River Jordan Attractions Yarden
Situation and characteristicsThe river Jordan (Hebrew Yarden), the longest (252km/157mi) and most abundantly flowing river in Israel, is formed by the junction of three source streams, passes through the Sea of Galilee and after some meandering flows into the Dead Sea, bringing it a supply of fresh water. Although the Jordan is not particularly deep or wide, its significance for the Christian faith makes it one of the most famous rivers in the world.
The Jordan's three source streams are the Hazbani, which rises in Lebanon, the Dan, rising in the Dan Nature Reserve, and the Banyas, which rises at the village of that name. The three streams join in the Hule basin, and the Jordan then flows through a narrow valley into the Sea of Galilee, which it reaches after a course of 60km/37mi.
After emerging from the Sea of Galilee the Jordan is joined by the Yarmouk, which marks the frontier between Jordan and the Israeli-occupied Golan Heights. The Yarmouk was the scene of a dramatic historical event in August 636, when, during a violent sandstorm, the Arabs advancing from the south inflicted an annihilating defeat on the army of the Byzantine Emperor Heraclius. Palestine and Syria were lost to the Byzantine Empire and the period of Islamic rule began.On the north bank of the Yarmouk is the spa of Hamat Gader, where Israeli archeologists began excavating the site of the Roman settlement in 1967.
The riverine plain between the Sea of Galilee and the junction with the Yarmouk is broad and fertile. To the south the west bank becomes narrower, but opens out again at Bet Shean. In this area the Nahal Harod flows into the Jordan from the west.Farther south the Jordan is joined by the Nahal Tirza on the west bank and the Nahal Yaboq on the east. The east bank between Naharayim and Damiya was irrigated by the Jordanian government with aid from the United States, and more than 100,000 farmers have settled there since the 1960s.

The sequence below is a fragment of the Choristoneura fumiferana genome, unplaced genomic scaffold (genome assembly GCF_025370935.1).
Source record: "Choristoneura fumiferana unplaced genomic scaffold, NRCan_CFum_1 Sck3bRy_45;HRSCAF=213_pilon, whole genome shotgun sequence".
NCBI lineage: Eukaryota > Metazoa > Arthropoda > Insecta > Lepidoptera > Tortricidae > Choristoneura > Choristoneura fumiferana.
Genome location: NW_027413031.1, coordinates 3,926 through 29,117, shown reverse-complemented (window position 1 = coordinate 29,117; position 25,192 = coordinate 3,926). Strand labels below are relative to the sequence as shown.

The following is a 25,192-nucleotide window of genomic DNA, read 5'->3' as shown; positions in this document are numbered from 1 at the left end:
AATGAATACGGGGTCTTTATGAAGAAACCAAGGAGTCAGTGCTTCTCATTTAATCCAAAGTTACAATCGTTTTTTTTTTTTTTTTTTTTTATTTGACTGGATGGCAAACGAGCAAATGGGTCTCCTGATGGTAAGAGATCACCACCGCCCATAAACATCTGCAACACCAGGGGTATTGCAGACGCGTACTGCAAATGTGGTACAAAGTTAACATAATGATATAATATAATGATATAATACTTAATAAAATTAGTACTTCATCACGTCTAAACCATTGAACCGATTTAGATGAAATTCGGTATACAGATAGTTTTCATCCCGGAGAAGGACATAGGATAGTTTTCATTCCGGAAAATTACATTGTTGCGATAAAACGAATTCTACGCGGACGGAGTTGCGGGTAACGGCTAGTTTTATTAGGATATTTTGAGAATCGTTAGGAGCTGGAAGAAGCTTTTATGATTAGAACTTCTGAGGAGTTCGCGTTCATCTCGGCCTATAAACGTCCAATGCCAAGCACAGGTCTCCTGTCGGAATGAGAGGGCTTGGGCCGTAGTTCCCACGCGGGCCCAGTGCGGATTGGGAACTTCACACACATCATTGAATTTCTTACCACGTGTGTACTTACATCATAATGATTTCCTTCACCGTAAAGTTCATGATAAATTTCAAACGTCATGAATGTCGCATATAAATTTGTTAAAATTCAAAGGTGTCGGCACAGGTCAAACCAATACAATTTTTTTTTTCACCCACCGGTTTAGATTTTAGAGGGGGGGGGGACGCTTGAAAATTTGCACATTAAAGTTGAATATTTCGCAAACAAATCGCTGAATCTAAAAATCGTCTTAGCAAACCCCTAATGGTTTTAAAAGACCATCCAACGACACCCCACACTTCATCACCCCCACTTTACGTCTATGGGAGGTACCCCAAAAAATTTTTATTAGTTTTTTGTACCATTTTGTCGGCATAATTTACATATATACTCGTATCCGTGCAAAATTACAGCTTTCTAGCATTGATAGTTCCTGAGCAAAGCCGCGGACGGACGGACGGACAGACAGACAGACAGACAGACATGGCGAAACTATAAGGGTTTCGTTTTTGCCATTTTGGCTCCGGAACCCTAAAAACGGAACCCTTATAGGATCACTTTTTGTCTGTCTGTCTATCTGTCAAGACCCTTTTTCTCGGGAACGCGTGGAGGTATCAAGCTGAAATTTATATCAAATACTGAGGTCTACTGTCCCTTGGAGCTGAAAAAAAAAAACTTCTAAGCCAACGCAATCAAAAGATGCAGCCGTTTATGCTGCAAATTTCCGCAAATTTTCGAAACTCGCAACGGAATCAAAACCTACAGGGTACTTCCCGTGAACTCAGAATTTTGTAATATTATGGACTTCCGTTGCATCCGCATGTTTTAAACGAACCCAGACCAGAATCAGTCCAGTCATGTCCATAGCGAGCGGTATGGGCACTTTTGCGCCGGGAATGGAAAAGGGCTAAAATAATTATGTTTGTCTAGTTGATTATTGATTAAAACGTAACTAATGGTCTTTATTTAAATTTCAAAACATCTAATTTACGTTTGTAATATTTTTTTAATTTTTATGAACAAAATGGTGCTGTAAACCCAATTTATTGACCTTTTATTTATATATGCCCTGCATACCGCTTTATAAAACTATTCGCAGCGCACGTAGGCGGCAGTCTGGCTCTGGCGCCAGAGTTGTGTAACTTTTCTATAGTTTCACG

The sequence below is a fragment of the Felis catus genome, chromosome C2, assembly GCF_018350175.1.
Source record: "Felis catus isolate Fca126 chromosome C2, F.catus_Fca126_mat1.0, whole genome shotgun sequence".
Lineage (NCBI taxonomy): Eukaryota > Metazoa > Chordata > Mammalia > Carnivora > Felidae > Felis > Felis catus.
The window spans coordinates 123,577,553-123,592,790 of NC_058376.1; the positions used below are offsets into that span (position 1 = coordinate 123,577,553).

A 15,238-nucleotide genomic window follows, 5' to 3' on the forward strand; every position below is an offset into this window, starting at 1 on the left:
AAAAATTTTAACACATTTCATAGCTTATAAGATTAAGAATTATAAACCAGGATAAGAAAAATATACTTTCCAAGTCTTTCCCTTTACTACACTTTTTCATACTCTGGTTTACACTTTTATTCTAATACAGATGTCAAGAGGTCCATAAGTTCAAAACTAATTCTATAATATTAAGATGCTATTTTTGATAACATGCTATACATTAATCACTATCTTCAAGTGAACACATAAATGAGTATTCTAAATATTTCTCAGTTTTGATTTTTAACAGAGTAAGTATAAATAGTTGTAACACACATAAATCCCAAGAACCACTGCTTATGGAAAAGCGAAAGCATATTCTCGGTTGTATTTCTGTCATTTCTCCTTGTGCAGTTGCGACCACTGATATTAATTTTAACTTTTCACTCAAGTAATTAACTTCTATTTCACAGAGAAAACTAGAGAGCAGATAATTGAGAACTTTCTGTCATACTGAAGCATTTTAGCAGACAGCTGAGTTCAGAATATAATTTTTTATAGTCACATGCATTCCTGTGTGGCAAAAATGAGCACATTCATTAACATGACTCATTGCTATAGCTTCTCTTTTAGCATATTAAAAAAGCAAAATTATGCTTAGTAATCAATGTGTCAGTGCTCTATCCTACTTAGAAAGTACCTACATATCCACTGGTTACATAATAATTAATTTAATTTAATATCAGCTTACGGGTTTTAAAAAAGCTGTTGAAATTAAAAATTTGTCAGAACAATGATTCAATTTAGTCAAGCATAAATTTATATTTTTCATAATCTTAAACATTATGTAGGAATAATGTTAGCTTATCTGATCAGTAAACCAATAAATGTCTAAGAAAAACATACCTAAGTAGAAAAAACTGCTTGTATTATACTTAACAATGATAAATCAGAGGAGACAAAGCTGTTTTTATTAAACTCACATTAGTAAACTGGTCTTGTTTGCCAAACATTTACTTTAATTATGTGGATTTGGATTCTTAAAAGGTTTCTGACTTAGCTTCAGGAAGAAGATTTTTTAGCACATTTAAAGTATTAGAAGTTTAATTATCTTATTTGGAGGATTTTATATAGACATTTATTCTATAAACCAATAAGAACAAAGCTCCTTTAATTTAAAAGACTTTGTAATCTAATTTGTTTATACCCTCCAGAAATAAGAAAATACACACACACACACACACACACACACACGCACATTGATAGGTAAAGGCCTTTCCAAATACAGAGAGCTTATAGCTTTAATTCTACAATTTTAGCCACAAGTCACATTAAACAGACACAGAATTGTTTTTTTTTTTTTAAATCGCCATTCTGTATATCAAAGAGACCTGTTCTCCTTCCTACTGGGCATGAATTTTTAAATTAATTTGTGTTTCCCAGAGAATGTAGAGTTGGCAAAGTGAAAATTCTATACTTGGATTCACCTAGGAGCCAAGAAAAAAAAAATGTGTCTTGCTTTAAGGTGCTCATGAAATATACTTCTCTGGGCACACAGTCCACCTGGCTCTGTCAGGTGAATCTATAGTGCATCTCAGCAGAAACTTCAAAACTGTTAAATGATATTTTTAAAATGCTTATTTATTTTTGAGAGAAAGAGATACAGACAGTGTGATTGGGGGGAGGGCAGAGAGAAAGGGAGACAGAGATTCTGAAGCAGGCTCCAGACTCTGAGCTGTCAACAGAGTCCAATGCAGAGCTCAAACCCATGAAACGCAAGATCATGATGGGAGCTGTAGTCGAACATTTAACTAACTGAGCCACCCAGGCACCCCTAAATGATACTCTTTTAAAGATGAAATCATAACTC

South of Damiya the west bank of the River Jordan opens out into the Jordan plain, with the oasis of Jericho. Since 1967 numerous villages have been established in this area, whose inhabitants are able to harvest valuable agricultural crops out of season.Between the south end of the Sea of Galilee and the Dead Sea the Jordan follows a winding course. On the way to the Dead Sea it is spanned by the Adam (Damiya), Allenby and Abdullah Bridges. Between the Allenby and Abdullah Bridges is the spot, 8km/5mi east of Jericho, where Jesus is believed to have been baptized.
Jordan Rift Valley
The Jordan rift valley is part of the Syro-African Depression. In the Dead Sea (surface 398m/1,306ft below sea level, bed up to 831m/2,727ft below sea level) it reaches its deepest point, which is also the lowest point on the surface of the earth. The rift valley continues along the Arava depression and the Gulf of Aqaba into East Africa.